While you’re busy wiping every surface in your home with an anti-bacterial cleaning solution, your dog has a different approach to dealing with dirt. They’re probably out in your yard right now rolling in the grass (as well as more questionable outdoor materials), sniffing tree trunks, and putting their paws into everything from your freshly-laid mulch to last year’s abandoned leaf pile. Whatever they’re doing, they’re exposing themselves to bacteria. It sounds gross, but don’t reach for your rubber gloves and doggy shampoo quite yet. Science shows dogs and their dirty habits play a vital role in human gut health.
In the 1980s, researchers came up with a theory called the “hygiene hypothesis.” It’s the belief that there’s a direct relationship between the increase of people suffering from allergies and mankind’s somewhat new obsession for keeping things clean. Ridding the world of germs for the sake of human health sounds like a sensible idea, but studies show without exposure to bacteria (especially early in life), human bodies have to work harder to stay healthy.
Contrary to popular belief, not all bacteria are bad. Everywhere you look, there are bacteria that make up entire invisible environments called microbiomes. These microbiomes are found on door handles and couch cushions, and the one you should care about most is in your gut. It’s best to think of your gut’s microbiome like a living ecosystem. Everything has a job to do, and the best ecosystems are the ones with plenty of variety. In the average healthy gut, there are hundreds of different species of bacteria all doing their part to keep the body in balance. Gut health is a big part of digestion, and your microbiome also affects your immune system, heart health, mental health, and much more. If you’re missing out on a specific type of microbe, your health might pay the price. Healthline says,
“Generally speaking, a diverse microbiota is considered to be a healthy one. This is because of the more species of bacteria you have, the greater number of health benefits they may be able to contribute to.”
That leads us back to your daily cleaning ritual. It might feel good knowing your trusty anti-bacterial spray is killing off all the invisible bacteria in your home, but by doing so, you’re also depriving your body of potentially helpful microorganisms.
What Your Dog Has to Do With Gut Health
You already know people can pass bacteria to other people, and some diseases can be spread from dogs to humans. The same concept applies to the good bacteria your dog carries around on their snout, paws, and tongue. Every time your dog plants a big wet smooch on your face tracks paw prints on your freshly cleaned floors, and every time you rub their soft fur, you’re exposed to their bacteria. Those potentially helpful microbes leave your dog’s body and enter your bloodstream to join your gut’s never-ending fight for good health.
Gut Health for All Life Stages
A study done in 2013 found babies that live with dogs have more diverse microbiomes in their guts than babies that aren’t exposed to those dog-related bacteria. A healthy gut means a well-developed immune system, and that goes on to affect whether the child will develop allergies, asthma, and several other health issues in their future. A similar study found babies living with pets have higher levels of two specific kinds of bacteria that are linked with low incidences of allergies and obesity.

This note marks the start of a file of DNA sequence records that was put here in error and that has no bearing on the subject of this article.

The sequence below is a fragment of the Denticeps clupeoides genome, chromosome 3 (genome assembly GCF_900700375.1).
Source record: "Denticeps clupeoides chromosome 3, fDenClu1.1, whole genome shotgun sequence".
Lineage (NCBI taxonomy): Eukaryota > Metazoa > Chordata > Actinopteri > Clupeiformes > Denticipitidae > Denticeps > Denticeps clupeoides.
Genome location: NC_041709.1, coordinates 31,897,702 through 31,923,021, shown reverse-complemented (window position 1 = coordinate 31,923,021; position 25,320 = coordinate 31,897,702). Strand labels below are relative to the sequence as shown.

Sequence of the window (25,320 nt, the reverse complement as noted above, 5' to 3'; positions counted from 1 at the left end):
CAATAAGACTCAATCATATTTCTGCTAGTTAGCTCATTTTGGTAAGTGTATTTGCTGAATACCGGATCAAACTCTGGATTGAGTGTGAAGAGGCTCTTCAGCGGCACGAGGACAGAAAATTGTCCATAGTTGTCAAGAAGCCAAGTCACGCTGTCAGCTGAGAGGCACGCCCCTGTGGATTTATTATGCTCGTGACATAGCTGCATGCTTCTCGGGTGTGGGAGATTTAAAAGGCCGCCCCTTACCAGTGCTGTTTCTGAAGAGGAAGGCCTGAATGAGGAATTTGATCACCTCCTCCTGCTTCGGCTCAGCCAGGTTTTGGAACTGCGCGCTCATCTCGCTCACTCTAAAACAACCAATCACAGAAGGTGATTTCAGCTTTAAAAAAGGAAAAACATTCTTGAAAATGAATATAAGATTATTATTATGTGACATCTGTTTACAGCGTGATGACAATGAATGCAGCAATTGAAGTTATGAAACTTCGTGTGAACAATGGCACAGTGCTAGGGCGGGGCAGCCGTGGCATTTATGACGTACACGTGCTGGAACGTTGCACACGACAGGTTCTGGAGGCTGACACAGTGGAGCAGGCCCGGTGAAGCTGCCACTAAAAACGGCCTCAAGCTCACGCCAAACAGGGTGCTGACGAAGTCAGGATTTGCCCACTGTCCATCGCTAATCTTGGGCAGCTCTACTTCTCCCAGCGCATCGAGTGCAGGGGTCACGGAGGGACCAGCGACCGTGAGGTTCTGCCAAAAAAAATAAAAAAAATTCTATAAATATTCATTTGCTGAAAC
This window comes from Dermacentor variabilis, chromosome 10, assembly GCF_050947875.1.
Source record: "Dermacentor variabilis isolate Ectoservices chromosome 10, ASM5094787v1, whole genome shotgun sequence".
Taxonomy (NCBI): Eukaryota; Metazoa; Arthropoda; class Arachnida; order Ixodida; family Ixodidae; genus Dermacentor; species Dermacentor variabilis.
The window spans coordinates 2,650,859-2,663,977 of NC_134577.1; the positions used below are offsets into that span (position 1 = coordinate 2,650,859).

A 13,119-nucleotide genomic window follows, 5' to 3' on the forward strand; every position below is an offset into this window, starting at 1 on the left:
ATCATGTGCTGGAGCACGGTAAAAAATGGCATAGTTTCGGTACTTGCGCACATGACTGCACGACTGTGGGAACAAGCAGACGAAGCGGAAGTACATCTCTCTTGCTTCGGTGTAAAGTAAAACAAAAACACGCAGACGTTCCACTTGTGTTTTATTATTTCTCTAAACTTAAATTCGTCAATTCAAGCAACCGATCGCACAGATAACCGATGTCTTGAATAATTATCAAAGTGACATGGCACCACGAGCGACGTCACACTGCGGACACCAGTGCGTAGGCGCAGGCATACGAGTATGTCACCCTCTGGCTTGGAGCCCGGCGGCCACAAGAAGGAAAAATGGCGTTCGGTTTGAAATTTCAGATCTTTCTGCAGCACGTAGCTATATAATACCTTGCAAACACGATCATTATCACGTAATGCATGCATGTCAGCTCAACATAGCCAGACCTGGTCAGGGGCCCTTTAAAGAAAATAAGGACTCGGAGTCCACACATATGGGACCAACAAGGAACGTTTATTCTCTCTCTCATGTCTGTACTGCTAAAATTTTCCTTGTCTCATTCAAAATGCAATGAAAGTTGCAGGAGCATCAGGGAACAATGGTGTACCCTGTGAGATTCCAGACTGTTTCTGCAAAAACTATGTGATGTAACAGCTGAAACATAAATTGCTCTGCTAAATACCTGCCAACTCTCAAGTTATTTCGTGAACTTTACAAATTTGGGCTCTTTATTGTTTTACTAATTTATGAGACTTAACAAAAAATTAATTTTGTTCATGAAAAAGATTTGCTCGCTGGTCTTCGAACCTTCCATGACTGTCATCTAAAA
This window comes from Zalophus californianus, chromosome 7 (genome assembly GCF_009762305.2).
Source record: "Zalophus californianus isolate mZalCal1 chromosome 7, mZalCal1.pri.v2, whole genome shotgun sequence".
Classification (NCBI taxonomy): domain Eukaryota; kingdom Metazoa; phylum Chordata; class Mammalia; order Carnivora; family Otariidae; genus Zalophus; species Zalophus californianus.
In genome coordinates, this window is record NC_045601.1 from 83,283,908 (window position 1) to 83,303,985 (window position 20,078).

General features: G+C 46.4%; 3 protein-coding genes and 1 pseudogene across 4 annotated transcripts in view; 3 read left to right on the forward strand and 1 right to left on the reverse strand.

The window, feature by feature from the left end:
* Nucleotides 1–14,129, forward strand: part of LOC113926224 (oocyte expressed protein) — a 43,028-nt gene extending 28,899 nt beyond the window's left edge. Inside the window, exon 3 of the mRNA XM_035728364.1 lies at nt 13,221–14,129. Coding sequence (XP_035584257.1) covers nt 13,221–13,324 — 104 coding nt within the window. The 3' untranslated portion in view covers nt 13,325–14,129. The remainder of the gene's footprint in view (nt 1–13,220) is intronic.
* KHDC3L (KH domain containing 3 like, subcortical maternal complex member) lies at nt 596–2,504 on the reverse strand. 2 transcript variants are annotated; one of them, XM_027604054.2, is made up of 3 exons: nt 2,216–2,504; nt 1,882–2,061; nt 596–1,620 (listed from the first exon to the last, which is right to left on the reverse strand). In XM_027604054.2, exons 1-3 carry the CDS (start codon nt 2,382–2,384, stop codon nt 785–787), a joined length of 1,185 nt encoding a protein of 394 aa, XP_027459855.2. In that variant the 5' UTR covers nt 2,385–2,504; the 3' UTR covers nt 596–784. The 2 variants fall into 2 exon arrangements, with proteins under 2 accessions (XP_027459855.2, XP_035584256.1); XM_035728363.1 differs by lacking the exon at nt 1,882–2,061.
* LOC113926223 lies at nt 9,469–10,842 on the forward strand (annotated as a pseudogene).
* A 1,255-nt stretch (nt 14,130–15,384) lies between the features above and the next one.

We’re still waiting for science to answer the question of whether dogs help adult gut health in the same way they help babies, but preliminary findings say the benefits drop off as a person ages. Early exposure to dogs is best, but new studies will delve deeper into exactly what good bacteria from dogs can do for the human body. Director of the Microbiome Center at the University of Chicago, Dr. Jack Gilbert, theorizes that because gut health is related to everything from immune response to cognitive function, exposure to dog bacteria may affect mood and other mental functions in adults and elderly citizens. We don’t have all the answers yet, but it’s clear man’s best friend has positive effects on man’s gut health.
It will always be true that some bacteria carried by animals is harmful to human health, but as New York Times reporter Richard Schiffman says,
“The potential upsides of pet ownership appear to outweigh the risks—and continue to be elucidated.”
How to Keep You and Your Dog Healthy
You love your dog for their loyal companionship, but there’s nothing wrong with making the most of all the health benefits that come with owning a pet. If you want to maximize your gut health while also keeping your dog in their best shape, here’s what you do.
- Play with your dog outside. Not only will you both benefit from the fresh air and exercise, but you’ll also have a better chance of catching some of those much-needed microbes during your playful interactions.
- Relax your cleaning schedule. You don’t need to completely let go of your cleaning routine, but there is such a thing as over-cleaning. Your cleaning products can’t tell the difference between the bad stuff and the good stuff, and you need that good stuff for good gut health.
- Skip the dog’s bath this week. Bathing your dog too often will dry out their skin, strip their fur of essential oils, and destroy the healthy microbiome that’s been cultivating on their fur. It’s recommended to bathe dogs around once a month and use a gentle shampoo that won’t completely destroy their microbiome.
- Care for your dog’s gut health. Your dog deserves a healthy gut as much as you do and feeding them the right foods will help make sure they get everything they need. Try a healthy treat full of antioxidants to promote overall well-being. When your dog is healthy, they’ll be in a better position to help you stay healthy, too.